Incredible book celebrates memory of extinct birds

  • By Sharon Wootton
  • Friday, October 3, 2014 2:59pm
  • Life

Periodically I rummage through my new-book box. I find books that I forgot were there, books that are better inside than the covers predict, books that delight and educate, books that touch me through photographs, and only occasionally a book that disappoints.

This time the gem is “Ghosts of Gone Birds: Resurrecting Lost Species through Art” (Bloomsbury). Chris Aldhous invited contemporary artists (including writers and a sound artist) to select an extinct species and put their creativity to work. The result was four exhibitions and this incredible book. Aldhous describes the group as a “creative army for conservation.”

Other books about extinct species have gone before but “Ghosts” leads the way for a collective magic that evokes sadness and hope, smiles and a sense of loss but also gratitude for all birds, future and past, that can inspire and soothe us.

“Ghosts” could have been a 265-page funeral. Instead it is a book of spirit of birds that are gone. The artists deliver page after page of the unexpected.

Once this book is in your hands, you’ll never let it go.

Also in the book box:

“The Homing Instinct: Meaning &Mystery in Animal Migration” (Houghton Mifflin Harcourt). Tens of millions of birds and other animals are on the move this fall, heading south or north, flying, walking, slithering, swimming, hitching a ride and, if they are human, migrating on wheels or in planes.

The author of “Life Everlasting,” Bernd Heinrich, again turns his curiosity into answers. Migration is more than magnetic lines, sheer instinct or visual imprinting, it’s also a matter of home and its creation and defense, reproduction and offspring-raising.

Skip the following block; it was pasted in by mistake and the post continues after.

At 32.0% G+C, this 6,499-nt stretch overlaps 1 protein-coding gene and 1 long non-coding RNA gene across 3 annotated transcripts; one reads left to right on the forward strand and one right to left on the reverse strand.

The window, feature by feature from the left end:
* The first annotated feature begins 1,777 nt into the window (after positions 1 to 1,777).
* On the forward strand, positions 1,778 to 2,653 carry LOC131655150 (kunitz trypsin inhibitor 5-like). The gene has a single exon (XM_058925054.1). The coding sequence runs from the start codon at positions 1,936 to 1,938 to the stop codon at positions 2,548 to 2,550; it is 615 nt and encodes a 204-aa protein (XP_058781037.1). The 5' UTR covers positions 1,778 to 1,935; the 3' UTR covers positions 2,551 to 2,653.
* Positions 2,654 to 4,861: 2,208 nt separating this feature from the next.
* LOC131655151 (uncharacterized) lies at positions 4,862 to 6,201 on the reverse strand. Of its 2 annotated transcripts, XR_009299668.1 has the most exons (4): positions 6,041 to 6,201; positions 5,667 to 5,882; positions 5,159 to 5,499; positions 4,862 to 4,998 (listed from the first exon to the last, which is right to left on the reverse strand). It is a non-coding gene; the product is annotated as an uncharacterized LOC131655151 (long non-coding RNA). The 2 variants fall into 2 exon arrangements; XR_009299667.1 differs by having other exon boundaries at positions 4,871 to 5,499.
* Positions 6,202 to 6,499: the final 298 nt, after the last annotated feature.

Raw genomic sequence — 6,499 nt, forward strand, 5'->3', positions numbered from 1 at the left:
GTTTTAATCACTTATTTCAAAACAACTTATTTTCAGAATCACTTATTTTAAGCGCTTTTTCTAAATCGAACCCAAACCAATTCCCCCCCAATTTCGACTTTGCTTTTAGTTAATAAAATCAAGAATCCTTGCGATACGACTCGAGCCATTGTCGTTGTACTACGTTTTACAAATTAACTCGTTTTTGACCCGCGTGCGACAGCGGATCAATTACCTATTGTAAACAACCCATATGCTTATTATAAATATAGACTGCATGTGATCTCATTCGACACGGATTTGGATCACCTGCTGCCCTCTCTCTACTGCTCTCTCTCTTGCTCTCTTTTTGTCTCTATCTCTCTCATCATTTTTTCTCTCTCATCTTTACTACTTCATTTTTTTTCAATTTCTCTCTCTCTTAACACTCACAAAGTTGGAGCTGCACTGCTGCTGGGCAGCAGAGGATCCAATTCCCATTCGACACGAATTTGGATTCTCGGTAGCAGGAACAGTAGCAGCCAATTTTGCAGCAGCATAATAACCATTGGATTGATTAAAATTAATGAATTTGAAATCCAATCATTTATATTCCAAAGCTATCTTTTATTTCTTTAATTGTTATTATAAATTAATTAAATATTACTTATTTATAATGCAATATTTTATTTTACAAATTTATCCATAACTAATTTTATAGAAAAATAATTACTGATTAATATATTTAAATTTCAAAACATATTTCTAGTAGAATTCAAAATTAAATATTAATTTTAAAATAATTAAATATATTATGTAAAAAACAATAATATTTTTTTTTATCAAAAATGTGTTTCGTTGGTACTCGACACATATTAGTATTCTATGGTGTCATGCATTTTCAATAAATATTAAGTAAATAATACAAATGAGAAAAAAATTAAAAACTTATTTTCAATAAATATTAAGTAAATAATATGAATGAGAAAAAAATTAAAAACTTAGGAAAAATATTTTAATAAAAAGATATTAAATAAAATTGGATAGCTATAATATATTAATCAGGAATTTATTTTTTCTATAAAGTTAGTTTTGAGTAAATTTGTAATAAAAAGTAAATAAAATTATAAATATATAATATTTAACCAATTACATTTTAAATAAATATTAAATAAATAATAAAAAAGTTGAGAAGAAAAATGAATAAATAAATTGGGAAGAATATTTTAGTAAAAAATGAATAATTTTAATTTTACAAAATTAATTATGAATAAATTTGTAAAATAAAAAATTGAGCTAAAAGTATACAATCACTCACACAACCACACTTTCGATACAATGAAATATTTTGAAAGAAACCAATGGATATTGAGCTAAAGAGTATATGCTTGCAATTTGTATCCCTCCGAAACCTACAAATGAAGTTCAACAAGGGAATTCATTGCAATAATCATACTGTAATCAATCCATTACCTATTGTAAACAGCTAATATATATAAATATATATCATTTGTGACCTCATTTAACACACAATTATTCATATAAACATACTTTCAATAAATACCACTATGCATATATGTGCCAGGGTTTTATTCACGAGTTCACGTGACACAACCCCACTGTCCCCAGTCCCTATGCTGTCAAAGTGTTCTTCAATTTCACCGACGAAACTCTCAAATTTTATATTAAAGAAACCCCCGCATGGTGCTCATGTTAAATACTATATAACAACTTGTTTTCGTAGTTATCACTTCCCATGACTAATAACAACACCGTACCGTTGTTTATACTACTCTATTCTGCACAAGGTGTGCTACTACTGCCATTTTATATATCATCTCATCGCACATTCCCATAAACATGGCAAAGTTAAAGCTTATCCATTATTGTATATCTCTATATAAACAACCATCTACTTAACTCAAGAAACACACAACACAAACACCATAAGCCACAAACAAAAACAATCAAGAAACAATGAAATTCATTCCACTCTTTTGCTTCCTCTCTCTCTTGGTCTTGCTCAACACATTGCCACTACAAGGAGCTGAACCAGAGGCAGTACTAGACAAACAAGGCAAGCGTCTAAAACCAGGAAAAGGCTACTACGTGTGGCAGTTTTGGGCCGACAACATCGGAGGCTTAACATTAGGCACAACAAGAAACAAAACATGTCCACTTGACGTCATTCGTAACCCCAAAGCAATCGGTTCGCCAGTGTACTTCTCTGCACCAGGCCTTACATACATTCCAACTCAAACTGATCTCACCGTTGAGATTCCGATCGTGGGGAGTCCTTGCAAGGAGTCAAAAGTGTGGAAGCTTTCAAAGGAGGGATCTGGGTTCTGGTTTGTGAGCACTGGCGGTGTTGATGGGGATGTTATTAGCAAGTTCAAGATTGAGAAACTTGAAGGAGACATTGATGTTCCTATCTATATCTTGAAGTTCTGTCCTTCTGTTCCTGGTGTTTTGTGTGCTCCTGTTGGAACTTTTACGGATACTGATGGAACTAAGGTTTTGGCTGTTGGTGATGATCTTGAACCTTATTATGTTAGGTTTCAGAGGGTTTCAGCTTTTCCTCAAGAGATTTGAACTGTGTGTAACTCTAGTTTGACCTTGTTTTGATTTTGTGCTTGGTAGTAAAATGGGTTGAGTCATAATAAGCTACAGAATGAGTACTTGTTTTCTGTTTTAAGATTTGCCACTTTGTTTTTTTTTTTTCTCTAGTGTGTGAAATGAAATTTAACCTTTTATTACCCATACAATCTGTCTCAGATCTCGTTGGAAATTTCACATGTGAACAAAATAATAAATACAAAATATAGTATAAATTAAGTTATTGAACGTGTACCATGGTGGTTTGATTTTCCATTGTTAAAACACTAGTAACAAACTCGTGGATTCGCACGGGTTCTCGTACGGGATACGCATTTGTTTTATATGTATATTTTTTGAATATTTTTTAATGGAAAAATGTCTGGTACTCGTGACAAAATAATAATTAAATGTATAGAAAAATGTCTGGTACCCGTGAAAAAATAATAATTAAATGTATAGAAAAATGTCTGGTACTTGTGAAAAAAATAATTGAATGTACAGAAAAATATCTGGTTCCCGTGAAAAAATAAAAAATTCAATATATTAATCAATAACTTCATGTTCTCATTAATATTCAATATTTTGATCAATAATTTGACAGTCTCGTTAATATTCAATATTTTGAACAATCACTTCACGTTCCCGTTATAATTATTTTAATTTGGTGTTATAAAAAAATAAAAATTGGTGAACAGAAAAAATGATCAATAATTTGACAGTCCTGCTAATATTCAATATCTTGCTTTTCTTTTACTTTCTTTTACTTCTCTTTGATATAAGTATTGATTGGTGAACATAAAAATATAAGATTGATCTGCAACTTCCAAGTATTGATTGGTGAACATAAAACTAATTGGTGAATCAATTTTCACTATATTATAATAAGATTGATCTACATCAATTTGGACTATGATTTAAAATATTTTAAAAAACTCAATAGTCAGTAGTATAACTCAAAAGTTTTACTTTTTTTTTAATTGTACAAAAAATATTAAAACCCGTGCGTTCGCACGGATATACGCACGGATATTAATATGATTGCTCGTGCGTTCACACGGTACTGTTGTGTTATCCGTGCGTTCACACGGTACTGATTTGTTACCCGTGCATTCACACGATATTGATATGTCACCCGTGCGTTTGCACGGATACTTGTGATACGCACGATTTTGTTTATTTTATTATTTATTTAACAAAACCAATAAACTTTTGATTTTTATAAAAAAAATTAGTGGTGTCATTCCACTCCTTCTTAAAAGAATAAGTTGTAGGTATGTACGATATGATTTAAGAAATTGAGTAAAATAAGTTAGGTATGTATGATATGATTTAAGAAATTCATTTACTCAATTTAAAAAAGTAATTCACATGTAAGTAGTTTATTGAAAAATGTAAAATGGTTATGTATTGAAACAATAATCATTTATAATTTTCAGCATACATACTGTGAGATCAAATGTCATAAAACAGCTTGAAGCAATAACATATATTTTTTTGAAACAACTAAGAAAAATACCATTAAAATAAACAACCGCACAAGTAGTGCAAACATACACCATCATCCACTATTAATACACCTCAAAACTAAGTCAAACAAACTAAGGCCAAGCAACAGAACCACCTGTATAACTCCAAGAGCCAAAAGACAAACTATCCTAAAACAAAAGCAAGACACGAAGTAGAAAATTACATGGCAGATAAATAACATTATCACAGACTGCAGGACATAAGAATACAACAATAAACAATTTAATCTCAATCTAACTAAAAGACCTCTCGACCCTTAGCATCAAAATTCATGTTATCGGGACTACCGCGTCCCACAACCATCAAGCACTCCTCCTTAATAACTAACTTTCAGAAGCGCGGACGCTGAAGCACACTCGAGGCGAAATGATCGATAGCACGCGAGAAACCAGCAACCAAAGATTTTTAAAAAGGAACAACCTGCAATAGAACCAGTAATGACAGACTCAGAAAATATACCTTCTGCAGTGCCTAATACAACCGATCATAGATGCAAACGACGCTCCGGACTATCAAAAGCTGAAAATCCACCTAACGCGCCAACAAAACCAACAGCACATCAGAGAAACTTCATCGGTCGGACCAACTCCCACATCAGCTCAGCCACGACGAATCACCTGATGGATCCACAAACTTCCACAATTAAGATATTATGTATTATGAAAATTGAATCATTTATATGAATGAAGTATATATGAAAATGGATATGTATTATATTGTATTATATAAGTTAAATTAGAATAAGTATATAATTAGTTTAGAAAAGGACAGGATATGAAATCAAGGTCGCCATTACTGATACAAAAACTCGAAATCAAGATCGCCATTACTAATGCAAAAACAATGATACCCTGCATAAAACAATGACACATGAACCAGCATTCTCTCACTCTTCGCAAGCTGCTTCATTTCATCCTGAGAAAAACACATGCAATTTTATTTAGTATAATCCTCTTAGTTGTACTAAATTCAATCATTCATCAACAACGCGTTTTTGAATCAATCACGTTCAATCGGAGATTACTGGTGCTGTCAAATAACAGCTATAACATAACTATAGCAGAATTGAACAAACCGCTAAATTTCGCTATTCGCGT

“Harry the Woodpecker’s Search for a Home” (Orange Spot Publishing). Joy and Craig Johnson’s illustrated story focuses on a pair of woodpeckers creating a nest cavity only to discover that their tree is part of a clearing for houses. Follow Harry and Harriet as they rise to the challenge.

Dawn Publications has always been a favorite of mine for young children’s books. The story stays true to form with “On Kiki’s Reef,” “The Swamp Where Gator Hides,” and “Where do the Animals go When It Rains?”

They are beautifully illustrated, concise, educational and usually have teaching tips for the adults doing the reading.

“A Field Guide to Edible Fruits and Berries of the Pacific Northwest” (Harbour Publishing) is the right size to toss into your day pack or glove compartment, an on-demand colorful accordion-fold guide to the difference between berries. There’s also information related to berry-preparation.

“Encounters in Avalanche Country: A History of Survival in the Mountain West, 1820-1920” (University of Washington). Fur trappers, prospectors, railroad workers and train riders, pioneers, miners and skiing mailmen had something in common: avalanches. Diana Di Stefano traces the challenges, survival skills and community responses to the disasters.

She also covers a lawsuit against the Great Northern Railway Company that arose from the 1910 Wellington avalanche near Stevens Pass that killed 96 people.

“Turning Down the Sound: Travel Escapes in Washington’s Small Towns” (Oregon State University Press). Forget Seattle and Bellingham, Tacoma and Spokane. Let Foster Church guide you this fall to small towns such as Concrete, Conconully, Prosser, Odessa and Quincy.

Each four- to six-page “chapter” offers directions, the basics, and the local idiosyncrasies that set the towns apart from their more populated brethren.

Columnist Sharon Wootton can be reached at 360-468-3964 or

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